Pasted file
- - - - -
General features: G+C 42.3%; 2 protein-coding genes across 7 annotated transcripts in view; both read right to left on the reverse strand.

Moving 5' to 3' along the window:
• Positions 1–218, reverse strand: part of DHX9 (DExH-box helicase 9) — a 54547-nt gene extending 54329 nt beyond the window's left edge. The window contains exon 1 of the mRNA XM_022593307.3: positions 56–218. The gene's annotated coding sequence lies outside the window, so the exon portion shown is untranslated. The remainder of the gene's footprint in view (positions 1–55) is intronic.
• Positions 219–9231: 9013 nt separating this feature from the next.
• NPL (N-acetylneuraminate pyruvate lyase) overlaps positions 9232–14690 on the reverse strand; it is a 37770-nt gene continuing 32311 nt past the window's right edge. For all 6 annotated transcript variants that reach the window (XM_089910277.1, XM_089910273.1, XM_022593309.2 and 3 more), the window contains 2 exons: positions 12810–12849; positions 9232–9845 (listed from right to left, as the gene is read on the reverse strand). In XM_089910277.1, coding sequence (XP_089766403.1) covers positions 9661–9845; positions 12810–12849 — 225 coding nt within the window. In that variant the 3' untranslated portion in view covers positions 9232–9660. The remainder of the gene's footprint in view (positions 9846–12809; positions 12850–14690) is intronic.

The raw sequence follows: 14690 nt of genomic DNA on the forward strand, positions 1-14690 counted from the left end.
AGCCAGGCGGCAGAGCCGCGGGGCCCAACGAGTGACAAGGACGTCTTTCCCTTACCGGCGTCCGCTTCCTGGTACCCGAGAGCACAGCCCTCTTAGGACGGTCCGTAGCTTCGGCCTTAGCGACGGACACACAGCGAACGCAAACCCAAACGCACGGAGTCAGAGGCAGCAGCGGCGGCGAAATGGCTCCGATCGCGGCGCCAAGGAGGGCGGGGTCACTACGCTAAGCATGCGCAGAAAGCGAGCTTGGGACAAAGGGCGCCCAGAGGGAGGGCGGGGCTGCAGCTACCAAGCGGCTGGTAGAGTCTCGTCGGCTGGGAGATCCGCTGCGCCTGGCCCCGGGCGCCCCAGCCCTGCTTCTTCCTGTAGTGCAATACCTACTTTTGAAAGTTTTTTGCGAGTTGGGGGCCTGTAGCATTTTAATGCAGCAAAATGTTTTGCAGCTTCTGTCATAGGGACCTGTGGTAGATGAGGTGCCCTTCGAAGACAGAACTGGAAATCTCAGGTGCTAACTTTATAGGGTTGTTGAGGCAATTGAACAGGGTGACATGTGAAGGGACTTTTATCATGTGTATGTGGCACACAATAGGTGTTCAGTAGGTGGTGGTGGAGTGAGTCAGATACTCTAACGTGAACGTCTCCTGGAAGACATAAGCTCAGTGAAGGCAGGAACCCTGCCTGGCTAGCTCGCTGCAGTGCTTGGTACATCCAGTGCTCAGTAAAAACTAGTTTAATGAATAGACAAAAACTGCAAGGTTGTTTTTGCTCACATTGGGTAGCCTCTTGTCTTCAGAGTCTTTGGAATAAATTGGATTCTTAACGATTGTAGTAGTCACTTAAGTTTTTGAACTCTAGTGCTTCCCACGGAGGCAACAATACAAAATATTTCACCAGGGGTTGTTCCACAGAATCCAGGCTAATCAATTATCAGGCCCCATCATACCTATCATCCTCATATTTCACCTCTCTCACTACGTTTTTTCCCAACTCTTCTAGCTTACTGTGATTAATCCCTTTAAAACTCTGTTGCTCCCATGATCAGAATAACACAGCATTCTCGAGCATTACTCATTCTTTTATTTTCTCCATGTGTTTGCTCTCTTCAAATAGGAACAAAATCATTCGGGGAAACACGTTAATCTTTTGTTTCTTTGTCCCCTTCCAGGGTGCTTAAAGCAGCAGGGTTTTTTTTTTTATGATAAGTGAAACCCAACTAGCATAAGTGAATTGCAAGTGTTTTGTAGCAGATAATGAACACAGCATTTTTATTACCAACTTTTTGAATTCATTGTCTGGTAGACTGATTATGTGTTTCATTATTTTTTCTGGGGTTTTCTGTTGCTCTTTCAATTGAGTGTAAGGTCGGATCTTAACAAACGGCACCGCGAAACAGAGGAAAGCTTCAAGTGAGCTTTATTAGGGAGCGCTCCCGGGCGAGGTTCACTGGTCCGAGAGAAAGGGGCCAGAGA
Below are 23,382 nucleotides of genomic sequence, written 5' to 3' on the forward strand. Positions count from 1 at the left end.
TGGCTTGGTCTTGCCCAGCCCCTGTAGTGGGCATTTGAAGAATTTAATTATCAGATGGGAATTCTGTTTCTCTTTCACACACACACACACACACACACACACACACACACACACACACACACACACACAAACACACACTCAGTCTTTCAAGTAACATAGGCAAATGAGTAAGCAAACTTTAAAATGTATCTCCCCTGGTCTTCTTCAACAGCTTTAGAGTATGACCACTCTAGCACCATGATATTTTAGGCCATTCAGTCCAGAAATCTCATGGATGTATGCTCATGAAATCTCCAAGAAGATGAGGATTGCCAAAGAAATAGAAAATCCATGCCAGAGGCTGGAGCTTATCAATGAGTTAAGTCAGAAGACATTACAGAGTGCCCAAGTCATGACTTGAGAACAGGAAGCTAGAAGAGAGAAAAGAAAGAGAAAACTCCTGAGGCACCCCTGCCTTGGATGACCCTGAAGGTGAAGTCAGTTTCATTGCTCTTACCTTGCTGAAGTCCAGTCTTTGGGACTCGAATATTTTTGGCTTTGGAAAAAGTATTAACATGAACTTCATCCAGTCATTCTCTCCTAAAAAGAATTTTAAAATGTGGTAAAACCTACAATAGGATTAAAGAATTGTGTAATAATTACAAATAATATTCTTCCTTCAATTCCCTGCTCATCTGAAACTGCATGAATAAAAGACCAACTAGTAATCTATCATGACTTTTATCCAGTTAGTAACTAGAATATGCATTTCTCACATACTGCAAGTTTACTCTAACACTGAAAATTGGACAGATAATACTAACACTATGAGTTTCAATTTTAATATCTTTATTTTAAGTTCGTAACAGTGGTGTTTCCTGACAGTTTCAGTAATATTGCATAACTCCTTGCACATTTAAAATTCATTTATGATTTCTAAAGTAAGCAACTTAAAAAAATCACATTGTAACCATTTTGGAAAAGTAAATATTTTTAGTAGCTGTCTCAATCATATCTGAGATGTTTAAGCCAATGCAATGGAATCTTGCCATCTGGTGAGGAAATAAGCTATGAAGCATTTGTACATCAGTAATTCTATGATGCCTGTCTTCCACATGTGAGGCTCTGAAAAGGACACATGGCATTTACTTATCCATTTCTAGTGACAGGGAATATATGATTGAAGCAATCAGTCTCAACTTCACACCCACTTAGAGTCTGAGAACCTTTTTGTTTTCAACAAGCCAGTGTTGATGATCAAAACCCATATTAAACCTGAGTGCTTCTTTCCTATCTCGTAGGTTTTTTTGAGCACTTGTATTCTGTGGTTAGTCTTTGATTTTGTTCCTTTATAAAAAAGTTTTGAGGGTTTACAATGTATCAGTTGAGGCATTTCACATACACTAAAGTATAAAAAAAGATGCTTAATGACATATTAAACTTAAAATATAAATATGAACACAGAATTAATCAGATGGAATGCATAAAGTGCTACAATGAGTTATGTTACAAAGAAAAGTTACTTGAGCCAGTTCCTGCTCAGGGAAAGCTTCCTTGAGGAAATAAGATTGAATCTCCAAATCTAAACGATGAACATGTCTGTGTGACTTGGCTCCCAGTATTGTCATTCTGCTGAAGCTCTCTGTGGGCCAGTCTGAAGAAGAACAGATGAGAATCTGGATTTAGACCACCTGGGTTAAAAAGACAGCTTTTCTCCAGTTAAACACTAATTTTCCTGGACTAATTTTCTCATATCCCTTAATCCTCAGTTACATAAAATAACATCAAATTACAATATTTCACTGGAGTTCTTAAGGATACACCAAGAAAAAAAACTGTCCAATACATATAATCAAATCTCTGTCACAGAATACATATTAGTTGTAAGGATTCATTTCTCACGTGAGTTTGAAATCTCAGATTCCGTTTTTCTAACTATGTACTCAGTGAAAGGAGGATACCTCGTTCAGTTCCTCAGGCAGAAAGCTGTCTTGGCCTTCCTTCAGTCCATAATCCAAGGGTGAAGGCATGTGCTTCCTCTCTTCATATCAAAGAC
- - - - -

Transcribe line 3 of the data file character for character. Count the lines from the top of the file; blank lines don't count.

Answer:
• Positions 1–218, reverse strand: part of DHX9 (DExH-box helicase 9) — a 54547-nt gene extending 54329 nt beyond the window's left edge. The window contains exon 1 of the mRNA XM_022593307.3: positions 56–218. The gene's annotated coding sequence lies outside the window, so the exon portion shown is untranslated. The remainder of the gene's footprint in view (positions 1–55) is intronic.